THE GLOBAL PERSPECTIVE. Despite some widespread misperceptions, the nonprofit sector is hardly a uniquely U.S. phenomenon. Thanks to the United Nations Handbook on Nonprofit Institutions, which we were privileged to help develop, new data are now being generated on this sector in a wide array of countries. During 2012, statistical authorities in three additional countries—Portugal, Mexico, and India—issued their first ever “satellite accounts” on nonprofit institutions following the procedures outlined in this UN Handbook. The results were striking. In India, statistical officials identified no fewer than 450,000 active nonprofit organizations in that country (well larger than the 320,000 organizations that file the required Form 990 yearly in the U.S.). In Mexico, the nonprofit sector employs over 1 million paid workers, representing 2.7% of the total paid workforce; and in Portugal, 185,000 nonprofit employees make up 4.3% of the workforce. These and other results of the implementation of this UN Handbook were documented in a paper presented at the conference of the International Society for Third-Sector Research in Sienna, Italy, in July, and showed that the nonprofit sector coming into view using the UN Handbook is several times larger than that previously visible in national statistics.
THE VOLUNTEER DIMENSION. Paid employment and financial weight are not the only measures of the nonprofit sector’s contribution globally. Also important is the volunteer effort that these organizations help to mobilize. And 2012 witnessed the initiative begun during Europe’s 2011 European Year of Volunteering to stimulate the implementation in Europe of a new Manual on the Measurement of Volunteer Work that we worked on cooperatively with the International Labour Organization. Two countries—Hungary and Poland—completed implementation of their first-ever surveys of volunteer work using the ILO Manual as a guide and two other countries—Italy and Montenegro—have started down the road to implementation. Surprisingly, once direct volunteering is included, Hungary and Poland turn out to have volunteer participation rates that rival those of the U.S., challenging widespread stereotypes.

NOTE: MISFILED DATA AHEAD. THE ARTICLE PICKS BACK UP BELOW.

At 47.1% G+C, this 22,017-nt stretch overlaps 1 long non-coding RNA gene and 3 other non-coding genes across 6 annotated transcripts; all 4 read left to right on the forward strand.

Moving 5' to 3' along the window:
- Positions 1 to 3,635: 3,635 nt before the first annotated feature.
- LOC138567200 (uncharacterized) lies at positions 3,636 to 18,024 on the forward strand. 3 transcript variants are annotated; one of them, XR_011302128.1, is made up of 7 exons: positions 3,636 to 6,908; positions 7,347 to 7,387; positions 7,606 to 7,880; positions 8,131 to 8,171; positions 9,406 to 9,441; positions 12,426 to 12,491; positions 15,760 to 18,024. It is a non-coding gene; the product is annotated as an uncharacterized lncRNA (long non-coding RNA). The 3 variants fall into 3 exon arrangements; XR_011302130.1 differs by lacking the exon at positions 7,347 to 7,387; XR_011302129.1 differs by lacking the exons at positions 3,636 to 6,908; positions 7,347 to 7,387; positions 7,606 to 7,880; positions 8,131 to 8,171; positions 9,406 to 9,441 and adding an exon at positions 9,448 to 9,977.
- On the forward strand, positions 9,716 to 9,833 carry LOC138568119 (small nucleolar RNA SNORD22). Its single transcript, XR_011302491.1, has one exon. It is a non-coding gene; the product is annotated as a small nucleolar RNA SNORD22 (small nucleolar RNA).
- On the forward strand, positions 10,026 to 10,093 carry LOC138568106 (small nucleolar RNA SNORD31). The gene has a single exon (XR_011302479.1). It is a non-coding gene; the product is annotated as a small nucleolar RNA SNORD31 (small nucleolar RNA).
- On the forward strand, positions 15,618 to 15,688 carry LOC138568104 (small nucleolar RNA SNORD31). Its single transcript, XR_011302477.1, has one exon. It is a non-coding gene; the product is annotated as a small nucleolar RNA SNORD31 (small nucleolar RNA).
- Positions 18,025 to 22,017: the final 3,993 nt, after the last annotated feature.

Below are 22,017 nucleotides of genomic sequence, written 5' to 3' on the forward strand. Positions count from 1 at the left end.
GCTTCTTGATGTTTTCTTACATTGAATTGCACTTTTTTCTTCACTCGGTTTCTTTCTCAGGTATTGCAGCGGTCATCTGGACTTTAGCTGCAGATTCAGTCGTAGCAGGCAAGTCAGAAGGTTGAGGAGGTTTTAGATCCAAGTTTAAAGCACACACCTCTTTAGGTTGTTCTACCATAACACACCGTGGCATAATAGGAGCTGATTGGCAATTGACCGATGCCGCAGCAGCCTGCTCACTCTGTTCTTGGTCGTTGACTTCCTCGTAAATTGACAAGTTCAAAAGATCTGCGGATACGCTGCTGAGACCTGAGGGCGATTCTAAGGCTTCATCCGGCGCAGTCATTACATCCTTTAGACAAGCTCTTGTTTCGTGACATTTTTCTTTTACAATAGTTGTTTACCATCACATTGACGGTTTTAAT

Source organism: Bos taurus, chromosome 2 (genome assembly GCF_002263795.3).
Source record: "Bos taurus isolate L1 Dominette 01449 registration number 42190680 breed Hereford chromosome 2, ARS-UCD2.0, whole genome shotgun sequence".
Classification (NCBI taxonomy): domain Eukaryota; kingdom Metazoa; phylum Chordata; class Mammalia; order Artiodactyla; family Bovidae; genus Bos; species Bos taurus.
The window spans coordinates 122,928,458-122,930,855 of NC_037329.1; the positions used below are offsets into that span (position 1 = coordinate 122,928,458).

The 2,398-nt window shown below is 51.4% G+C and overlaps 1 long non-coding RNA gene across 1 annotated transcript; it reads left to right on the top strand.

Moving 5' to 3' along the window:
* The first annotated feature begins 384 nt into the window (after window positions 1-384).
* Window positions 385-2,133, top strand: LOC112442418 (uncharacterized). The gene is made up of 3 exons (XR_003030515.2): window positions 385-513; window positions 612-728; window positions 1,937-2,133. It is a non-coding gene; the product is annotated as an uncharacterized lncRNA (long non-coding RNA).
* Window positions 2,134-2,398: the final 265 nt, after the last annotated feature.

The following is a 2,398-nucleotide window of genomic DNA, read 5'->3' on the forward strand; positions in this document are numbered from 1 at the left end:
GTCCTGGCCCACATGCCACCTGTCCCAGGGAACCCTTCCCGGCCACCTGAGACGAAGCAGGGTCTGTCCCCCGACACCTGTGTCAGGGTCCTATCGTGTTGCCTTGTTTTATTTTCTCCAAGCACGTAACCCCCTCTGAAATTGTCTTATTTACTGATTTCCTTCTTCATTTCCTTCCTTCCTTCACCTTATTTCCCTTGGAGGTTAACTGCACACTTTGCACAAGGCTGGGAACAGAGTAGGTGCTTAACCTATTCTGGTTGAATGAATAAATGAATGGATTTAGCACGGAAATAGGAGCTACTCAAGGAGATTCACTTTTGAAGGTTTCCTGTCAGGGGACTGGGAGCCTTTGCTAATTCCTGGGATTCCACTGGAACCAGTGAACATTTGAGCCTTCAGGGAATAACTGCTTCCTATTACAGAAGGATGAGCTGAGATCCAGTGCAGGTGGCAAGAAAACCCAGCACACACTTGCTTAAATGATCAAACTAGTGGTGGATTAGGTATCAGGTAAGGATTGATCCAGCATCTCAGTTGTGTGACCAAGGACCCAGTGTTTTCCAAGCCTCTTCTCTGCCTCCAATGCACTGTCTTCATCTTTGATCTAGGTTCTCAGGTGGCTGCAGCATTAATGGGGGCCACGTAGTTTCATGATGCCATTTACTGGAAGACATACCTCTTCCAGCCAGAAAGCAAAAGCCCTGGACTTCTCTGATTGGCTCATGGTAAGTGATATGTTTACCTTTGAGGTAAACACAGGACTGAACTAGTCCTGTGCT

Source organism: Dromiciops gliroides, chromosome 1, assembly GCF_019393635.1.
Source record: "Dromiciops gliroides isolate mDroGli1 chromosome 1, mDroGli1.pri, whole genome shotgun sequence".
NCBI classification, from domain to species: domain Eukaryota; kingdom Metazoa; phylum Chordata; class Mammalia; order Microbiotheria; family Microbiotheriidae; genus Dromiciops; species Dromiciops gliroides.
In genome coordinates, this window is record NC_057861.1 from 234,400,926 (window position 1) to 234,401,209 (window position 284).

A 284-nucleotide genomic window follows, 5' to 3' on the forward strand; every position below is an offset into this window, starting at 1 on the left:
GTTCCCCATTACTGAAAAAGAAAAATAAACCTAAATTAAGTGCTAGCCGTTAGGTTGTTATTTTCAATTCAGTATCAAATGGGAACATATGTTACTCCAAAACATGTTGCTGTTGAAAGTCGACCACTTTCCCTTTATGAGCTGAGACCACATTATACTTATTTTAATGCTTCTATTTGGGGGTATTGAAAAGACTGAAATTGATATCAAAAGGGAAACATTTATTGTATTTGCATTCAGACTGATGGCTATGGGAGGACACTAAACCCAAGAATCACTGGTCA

A NEW PARTNERSHIP. As more countries move ahead to implement the UN Nonprofit Institution Handbook and ILO Volunteer Measurement Manual, an important opportunity arises to “light up” the world’s nonprofit sector to funders, contributors, aid agencies, and international organizations. To take maximum advantage of this opportunity, our Center has forged a partnership with TechSoup Global to explore ways to increase access to information about the global nonprofit sector and channel additional resources to it.